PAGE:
Model contract: Under the Public Private Partnership , care for three non-communicable diseases — cardiac disease, pulmonary disease, and cancer care — will be provided.
As a part of a radical ‘privatisation project’, the Health Ministry and the NITI Aayog have developed a framework to let private hospitals run select services within district hospitals, on a 30-year lease.
In a 140-page document, prepared in consultation with the World Bank, the government will be allowing “a single private partner or a single consortium of private partners” to bid for space in district level hospitals, “especially in tier 2 & 3 cities.”
Under this Public Private Partnership (PPP), care for only three non-communicable diseases — cardiac disease, pulmonary disease, and cancer care — will be provided.
A model contract drawn up by NITI Aayog was sent out to State governments on June 5 by Amitabh Kant, Chief Executive Officer of NITI Aayog, giving the states a two-week window to furnish responses.
In a letter sent out last month, Mr. Kant adds that the draft document was prepared by a working group comprising representatives from the industry, Health Ministry and “representatives of a few states”.
The policy document has come under sharp criticism for the Ministry’s failure to consult with key stakeholders from civil society and academia. Dr. Amit Sengupta, convener of the India chapter of the People’s Health Movement, said that the government was handing over critical public assets without gaining anything much in return.
“NITI Aayog has no locus standi to make health policy, which is a state subject in India. The logic behind shutting down the Planning Commission was to ensure that policies are not centralised. NITI Aayog was to be an advisory body but here they are rushing through a policy that will essentially hand over public assets to the private sector, leading to a further dismantling of the public services available for free. If the government has to give seed money, share blood banks and other infrastructure, and still not be able to reserve beds for poor patients, it seems like we are not getting much in return,” said Dr. Sengupta.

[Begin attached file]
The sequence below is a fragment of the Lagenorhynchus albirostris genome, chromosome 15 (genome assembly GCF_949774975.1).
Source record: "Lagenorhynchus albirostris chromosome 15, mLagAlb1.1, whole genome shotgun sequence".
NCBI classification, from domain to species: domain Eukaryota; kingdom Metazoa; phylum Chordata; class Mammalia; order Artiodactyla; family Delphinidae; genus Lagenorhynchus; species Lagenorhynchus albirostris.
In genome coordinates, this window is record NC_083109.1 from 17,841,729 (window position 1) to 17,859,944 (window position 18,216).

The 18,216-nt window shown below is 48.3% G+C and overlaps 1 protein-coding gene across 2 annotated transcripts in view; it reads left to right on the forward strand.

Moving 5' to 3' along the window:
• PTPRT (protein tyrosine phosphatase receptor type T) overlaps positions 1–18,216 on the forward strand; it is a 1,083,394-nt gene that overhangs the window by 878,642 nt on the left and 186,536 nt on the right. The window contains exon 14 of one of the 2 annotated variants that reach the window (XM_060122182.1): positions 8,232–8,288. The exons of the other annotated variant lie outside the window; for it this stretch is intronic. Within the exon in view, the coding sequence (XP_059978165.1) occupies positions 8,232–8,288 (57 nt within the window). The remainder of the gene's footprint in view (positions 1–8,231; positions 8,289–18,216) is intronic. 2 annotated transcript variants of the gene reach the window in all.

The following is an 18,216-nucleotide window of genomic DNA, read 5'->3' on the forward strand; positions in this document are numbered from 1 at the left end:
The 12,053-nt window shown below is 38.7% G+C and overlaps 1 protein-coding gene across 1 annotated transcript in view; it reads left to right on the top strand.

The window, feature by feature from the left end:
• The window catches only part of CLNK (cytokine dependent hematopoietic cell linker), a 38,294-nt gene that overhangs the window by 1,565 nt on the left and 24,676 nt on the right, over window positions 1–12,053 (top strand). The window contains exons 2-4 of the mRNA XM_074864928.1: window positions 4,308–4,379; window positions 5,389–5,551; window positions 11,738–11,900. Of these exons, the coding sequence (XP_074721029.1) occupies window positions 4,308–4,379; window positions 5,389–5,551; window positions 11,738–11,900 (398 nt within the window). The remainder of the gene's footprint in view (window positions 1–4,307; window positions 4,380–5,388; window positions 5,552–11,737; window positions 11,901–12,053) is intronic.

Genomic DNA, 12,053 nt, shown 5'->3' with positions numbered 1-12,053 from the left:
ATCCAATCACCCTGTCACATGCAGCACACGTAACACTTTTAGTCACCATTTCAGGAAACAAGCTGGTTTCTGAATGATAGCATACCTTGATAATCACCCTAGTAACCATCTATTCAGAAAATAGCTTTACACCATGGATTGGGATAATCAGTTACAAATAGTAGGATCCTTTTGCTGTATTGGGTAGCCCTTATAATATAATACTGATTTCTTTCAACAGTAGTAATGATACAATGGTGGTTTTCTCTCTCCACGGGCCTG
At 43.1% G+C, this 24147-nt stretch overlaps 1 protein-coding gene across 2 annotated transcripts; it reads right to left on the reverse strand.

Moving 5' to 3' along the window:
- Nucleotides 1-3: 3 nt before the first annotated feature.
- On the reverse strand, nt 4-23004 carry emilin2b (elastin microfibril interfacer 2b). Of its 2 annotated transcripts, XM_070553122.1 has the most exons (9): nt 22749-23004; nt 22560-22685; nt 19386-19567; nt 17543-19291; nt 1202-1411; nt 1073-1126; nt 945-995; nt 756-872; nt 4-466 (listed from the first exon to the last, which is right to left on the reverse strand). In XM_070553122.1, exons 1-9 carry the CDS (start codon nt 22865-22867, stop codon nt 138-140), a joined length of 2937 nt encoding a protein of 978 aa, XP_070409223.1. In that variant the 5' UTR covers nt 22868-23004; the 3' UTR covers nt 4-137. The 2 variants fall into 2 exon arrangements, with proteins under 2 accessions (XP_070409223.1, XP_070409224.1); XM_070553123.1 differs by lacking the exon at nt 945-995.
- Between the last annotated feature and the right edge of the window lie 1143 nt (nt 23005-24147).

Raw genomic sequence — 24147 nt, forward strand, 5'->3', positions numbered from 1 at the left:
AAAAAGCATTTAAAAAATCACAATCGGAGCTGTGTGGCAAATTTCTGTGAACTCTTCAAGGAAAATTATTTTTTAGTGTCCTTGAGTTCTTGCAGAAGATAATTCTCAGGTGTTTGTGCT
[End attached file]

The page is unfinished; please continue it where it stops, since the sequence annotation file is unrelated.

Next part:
Mr. Kant, Health Minister JP Nadda and Health Secretary C.K. Mishra did not respond to emails and phone calls.
According to the draft model contract, private hospitals will bid for 30-year leases over portions of district hospital buildings to set up 50- or 100-bed hospitals in smaller towns across the country. The State governments could lease up to five or six district hospitals within the State.
Further, the State governments will give Viability Gap Funding (VGF), or one-time seed money, to private players to set up infrastructure within district hospitals. The private parties and State health departments will share ambulance services, blood banks, and mortuary services.
A major concern about the policy is that under ‘principles’ of the financial structure, the document states that “there will be no reserved beds or no quota (sic) of beds for free services” in these facilities.
“While it is clear that insured patients will receive free care, it is not at all clear what will happen to the vast majority of the population. In particular, how will these referral arrangements work? Whereas it says that states can, if they wish, refer 100% of patients for cashless care, it is a matter of concern that it also proposes that States can set a cap on this entitlement. How would this work? What happens when the cap is reached? Would people only be able to access services for half the year, or less,” said Robert Yates, a leading expert on universal health coverage (UHC) and Project Director of the UHC Policy Forum at Chatham House, London.
“What is particularly disturbing is the suggestion that only Below Poverty Line (BPL) patients and those in insurance schemes will be able to access free care. This would effectively exclude hundreds of millions of the Indian population from vital hospital services.
“If implemented, these proposals could threaten to take India away from UHC, a key sustainable development goal, rather than towards it,” Mr. Yates said.